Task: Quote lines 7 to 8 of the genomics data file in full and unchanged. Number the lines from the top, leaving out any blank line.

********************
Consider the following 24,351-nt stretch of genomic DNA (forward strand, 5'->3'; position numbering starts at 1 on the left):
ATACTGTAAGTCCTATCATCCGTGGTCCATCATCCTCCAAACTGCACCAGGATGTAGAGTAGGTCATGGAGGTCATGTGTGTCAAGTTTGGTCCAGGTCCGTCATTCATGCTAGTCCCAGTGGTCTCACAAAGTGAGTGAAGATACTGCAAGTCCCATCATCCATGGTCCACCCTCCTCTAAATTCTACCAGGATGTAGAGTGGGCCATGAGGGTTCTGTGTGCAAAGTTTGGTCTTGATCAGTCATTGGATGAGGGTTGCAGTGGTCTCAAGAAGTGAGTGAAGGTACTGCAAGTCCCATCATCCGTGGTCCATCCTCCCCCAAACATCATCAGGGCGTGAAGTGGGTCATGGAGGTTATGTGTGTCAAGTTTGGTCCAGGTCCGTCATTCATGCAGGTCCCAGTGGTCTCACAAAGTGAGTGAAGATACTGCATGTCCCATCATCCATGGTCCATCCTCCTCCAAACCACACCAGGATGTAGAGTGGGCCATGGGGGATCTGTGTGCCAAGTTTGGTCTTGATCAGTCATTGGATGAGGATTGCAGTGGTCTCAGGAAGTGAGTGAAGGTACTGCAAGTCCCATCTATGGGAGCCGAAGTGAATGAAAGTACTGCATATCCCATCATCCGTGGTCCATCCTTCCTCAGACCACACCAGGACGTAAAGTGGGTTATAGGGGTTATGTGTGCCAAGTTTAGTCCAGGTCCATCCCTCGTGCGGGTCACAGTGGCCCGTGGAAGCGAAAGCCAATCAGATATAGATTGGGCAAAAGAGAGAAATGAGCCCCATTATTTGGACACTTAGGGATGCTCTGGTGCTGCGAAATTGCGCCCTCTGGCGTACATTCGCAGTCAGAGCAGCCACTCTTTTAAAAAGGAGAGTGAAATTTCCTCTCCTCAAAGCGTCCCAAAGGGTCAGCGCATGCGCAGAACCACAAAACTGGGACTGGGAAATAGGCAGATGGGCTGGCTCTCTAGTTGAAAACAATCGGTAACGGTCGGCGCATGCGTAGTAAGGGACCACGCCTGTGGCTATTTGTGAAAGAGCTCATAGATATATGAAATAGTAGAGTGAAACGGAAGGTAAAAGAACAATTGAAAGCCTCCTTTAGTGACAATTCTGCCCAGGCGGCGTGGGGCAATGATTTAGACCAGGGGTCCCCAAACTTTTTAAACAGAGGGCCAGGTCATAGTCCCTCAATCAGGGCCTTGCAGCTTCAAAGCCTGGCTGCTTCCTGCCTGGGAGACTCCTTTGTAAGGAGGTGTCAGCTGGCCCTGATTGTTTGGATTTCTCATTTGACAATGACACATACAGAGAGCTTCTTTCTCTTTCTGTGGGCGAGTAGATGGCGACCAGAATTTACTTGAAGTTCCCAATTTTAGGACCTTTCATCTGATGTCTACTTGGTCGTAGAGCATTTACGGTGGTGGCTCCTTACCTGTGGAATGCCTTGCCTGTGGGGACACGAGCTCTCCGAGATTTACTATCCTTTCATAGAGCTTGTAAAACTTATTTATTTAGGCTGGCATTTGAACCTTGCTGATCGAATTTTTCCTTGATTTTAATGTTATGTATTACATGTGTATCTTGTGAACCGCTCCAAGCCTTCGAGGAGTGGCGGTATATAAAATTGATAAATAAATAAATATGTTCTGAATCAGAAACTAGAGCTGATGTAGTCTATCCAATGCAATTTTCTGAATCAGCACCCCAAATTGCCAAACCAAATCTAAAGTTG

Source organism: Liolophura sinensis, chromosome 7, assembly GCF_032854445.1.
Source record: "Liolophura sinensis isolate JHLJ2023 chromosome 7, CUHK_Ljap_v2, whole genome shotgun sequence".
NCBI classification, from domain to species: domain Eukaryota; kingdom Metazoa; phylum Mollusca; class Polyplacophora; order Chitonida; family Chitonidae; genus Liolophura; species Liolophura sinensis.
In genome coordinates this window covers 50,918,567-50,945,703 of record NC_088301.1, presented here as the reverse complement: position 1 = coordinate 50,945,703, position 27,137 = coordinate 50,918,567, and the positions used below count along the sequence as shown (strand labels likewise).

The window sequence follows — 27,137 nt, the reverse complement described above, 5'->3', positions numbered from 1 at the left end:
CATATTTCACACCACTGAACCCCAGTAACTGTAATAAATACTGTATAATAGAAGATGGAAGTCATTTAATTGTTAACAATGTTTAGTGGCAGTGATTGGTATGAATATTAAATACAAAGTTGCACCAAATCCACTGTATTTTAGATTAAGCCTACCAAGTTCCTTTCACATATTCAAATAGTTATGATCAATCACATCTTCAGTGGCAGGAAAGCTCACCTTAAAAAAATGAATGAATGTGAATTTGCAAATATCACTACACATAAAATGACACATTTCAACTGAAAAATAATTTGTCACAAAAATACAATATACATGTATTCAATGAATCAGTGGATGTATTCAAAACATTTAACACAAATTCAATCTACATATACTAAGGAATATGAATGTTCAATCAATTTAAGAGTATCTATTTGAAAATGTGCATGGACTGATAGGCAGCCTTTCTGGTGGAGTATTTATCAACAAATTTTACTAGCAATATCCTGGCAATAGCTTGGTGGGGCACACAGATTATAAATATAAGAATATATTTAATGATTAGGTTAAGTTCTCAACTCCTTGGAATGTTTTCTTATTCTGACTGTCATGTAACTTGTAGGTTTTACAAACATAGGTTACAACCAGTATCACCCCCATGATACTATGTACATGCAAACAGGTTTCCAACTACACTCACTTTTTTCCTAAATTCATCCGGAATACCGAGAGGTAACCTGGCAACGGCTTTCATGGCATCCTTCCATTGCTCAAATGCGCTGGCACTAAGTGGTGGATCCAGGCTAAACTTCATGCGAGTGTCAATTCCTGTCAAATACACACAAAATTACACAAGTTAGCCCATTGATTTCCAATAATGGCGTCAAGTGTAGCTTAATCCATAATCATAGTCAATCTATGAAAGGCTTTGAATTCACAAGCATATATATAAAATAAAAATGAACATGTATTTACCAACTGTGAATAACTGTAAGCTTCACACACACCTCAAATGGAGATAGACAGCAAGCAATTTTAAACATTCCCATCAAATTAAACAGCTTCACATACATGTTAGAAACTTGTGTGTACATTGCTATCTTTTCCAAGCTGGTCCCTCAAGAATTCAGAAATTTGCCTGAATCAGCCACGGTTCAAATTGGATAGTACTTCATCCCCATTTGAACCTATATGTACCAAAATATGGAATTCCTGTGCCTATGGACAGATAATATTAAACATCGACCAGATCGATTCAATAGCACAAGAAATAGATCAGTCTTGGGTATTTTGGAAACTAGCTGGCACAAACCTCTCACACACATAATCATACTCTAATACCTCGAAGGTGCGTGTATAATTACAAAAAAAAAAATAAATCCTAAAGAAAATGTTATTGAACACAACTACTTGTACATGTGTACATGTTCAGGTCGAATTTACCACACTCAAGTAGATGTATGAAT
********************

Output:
The window sequence follows — 27,137 nt, the reverse complement described above, 5'->3', positions numbered from 1 at the left end:
CATATTTCACACCACTGAACCCCAGTAACTGTAATAAATACTGTATAATAGAAGATGGAAGTCATTTAATTGTTAACAATGTTTAGTGGCAGTGATTGGTATGAATATTAAATACAAAGTTGCACCAAATCCACTGTATTTTAGATTAAGCCTACCAAGTTCCTTTCACATATTCAAATAGTTATGATCAATCACATCTTCAGTGGCAGGAAAGCTCACCTTAAAAAAATGAATGAATGTGAATTTGCAAATATCACTACACATAAAATGACACATTTCAACTGAAAAATAATTTGTCACAAAAATACAATATACATGTATTCAATGAATCAGTGGATGTATTCAAAACATTTAACACAAATTCAATCTACATATACTAAGGAATATGAATGTTCAATCAATTTAAGAGTATCTATTTGAAAATGTGCATGGACTGATAGGCAGCCTTTCTGGTGGAGTATTTATCAACAAATTTTACTAGCAATATCCTGGCAATAGCTTGGTGGGGCACACAGATTATAAATATAAGAATATATTTAATGATTAGGTTAAGTTCTCAACTCCTTGGAATGTTTTCTTATTCTGACTGTCATGTAACTTGTAGGTTTTACAAACATAGGTTACAACCAGTATCACCCCCATGATACTATGTACATGCAAACAGGTTTCCAACTACACTCACTTTTTTCCTAAATTCATCCGGAATACCGAGAGGTAACCTGGCAACGGCTTTCATGGCATCCTTCCATTGCTCAAATGCGCTGGCACTAAGTGGTGGATCCAGGCTAAACTTCATGCGAGTGTCAATTCCTGTCAAATACACACAAAATTACACAAGTTAGCCCATTGATTTCCAATAATGGCGTCAAGTGTAGCTTAATCCATAATCATAGTCAATCTATGAAAGGCTTTGAATTCACAAGCATATATATAAAATAAAAATGAACATGTATTTACCAACTGTGAATAACTGTAAGCTTCACACACACCTCAAATGGAGATAGACAGCAAGCAATTTTAAACATTCCCATCAAATTAAACAGCTTCACATACATGTTAGAAACTTGTGTGTACATTGCTATCTTTTCCAAGCTGGTCCCTCAAGAATTCAGAAATTTGCCTGAATCAGCCACGGTTCAAATTGGATAGTACTTCATCCCCATTTGAACCTATATGTACCAAAATATGGAATTCCTGTGCCTATGGACAGATAATATTAAACATCGACCAGATCGATTCAATAGCACAAGAAATAGATCAGTCTTGGGTATTTTGGAAACTAGCTGGCACAAACCTCTCACACACATAATCATACTCTAATACCTCGAAGGTGCGTGTATAATTACAAAAAAAAAAATAAATCCTAAAGAAAATGTTATTGAACACAACTACTTGTACATGTGTACATGTTCAGGTCGAATTTACCACACTCAAGTAGATGTATGAAT